Hope you have enjoyed the first two posts in this series. If you haven’t read them, do look into them. I invite you to share your experience as an online tutor with me and do leave your comments on my posts. For aspiring online tutors from India/abroad, you can read the first and second parts of this series before this post and feel free ask me any questions that you have. You can reply to this post and I always make it a point to reply to every single post. If you would like to share this post with your friends, do tweet it using the tweet button at the end of this post.
I will be giving a brief overview on some of the platforms which are commonly used by online tutors in India for synchronous e-learning. Online tutoring can be done on numerous platforms. Like I had mentioned in my previous post, some are available for free and some on payment basis.
These are free!
There are loads of free stuff which can be used for online tutoring. I will give a brief account on some of them which I have used so far.
MSN Live, Google Talk, Y! Messenger, Skype: These are the most common chat software used all around the world. Anyone who uses the Internet will have a Gmail, Yahoo!, an MSN Live ID or a Skype ID, if not all. Interaction may be carried out through chats (text, voice and video). They work on a mode called VoIP (Voice over Internet Protocol). All these platforms offer free VoIP services. Since all these platforms also support file transfer, you can share documents, presentations and images which are relevant to the lessons. Yahoo Messenger has a theme known as Doodle, which even enables freehand writing on the chat window. A disadvantage with such chat software is the lack of real-time simultaneous view of documents (through file sharing) and discussing over it. This can be overcome by using whiteboard software.
Jabber: Jabber is an open source chat client. A jabber account also gives access to open source white boards like Coccinella.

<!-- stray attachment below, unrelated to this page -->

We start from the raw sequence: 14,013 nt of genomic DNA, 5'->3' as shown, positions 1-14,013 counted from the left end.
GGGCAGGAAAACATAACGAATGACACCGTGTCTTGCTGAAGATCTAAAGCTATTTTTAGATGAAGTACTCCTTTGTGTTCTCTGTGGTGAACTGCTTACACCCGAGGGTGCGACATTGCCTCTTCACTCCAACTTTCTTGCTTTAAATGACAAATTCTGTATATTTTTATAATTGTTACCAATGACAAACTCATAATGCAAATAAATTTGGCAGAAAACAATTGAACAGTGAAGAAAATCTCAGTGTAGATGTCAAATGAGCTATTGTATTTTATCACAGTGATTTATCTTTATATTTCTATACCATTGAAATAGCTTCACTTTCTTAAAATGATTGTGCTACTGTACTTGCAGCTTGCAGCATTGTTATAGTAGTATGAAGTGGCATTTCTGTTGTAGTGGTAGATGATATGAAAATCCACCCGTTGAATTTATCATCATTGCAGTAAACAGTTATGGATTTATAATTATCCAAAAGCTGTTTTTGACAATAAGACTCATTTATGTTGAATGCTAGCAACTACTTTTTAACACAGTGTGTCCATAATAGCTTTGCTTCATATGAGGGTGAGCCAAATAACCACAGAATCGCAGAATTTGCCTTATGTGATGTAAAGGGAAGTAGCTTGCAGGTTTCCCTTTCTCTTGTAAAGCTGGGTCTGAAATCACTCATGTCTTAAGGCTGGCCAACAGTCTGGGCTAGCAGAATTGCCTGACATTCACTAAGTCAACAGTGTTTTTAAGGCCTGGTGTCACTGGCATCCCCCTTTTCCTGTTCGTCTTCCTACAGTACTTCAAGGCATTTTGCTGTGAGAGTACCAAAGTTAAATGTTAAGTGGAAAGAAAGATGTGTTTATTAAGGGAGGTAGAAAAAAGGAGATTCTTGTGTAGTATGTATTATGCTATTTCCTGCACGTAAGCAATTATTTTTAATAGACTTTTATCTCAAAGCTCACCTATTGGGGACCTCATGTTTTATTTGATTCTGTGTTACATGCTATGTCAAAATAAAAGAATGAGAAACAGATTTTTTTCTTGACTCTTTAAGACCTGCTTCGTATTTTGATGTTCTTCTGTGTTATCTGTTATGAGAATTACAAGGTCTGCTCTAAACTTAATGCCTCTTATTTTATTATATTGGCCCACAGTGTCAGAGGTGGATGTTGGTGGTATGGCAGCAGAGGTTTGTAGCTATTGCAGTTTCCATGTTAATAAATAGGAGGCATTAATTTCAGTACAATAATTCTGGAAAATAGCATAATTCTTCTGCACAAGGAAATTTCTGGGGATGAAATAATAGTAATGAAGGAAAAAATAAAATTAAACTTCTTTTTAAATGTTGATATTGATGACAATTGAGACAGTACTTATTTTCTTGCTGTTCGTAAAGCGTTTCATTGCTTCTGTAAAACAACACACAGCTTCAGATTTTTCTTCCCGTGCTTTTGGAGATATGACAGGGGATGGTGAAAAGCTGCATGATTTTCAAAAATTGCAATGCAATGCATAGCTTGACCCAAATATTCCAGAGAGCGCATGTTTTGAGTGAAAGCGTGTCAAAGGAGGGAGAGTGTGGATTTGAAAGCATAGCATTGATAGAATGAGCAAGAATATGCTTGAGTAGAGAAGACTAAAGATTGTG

Coccinella: It is a free chat software which also has an interactive whiteboard bundled with it. You would need a Jabber account (It’s free again!) to work with this. An interactive whiteboard is one upon which both the instructor and the student can write and share ideas. Cocinella features some of the basic functions of a whiteboard and is a pretty good place to start with.
Vyew: It is another whiteboard software. Apart from the standard voice and video sharing along with an interactive whiteboard, it also allows desktop sharing, wherein the instructor/student can look into each other’s desktop real-time. Vyew has both free and premium versions. The free version has certain limitations with respect to the number of participants (not more than 20) and will have adverts in it. You would require to enable Java on your browser to use it.
Got the dough? You’ll need to pay for these!
Webex: This is, by far, the best web conferencing platform that I have used. It has everything in it from document sharing to chat, to video conferencing and lots more. You also have the facility to record the entire session and archive it. Webex does offer a fully functional free 14 day trial which will give you a feel of the interface.
Elluminate: Elluminate is another web conferencing platform which has a variety of capabilities loaded in it. It has several features similar to the Webex platform, including document sharing, voice and text chats, session recording and so on. Elluminate offers a fully functional trial account for 30 days and that is a good amount of time for you to learn and appreciate the worth of this platform.
These are some of the platforms which I have used so far. There are many more such platforms offering such services. Do let me know if you find any other interesting platforms. Got any comments/questions for me? Just leave me a message under the comments section.
In my next post, I will be discussing about some of the tools and platforms that are available for asynchronous e-learning.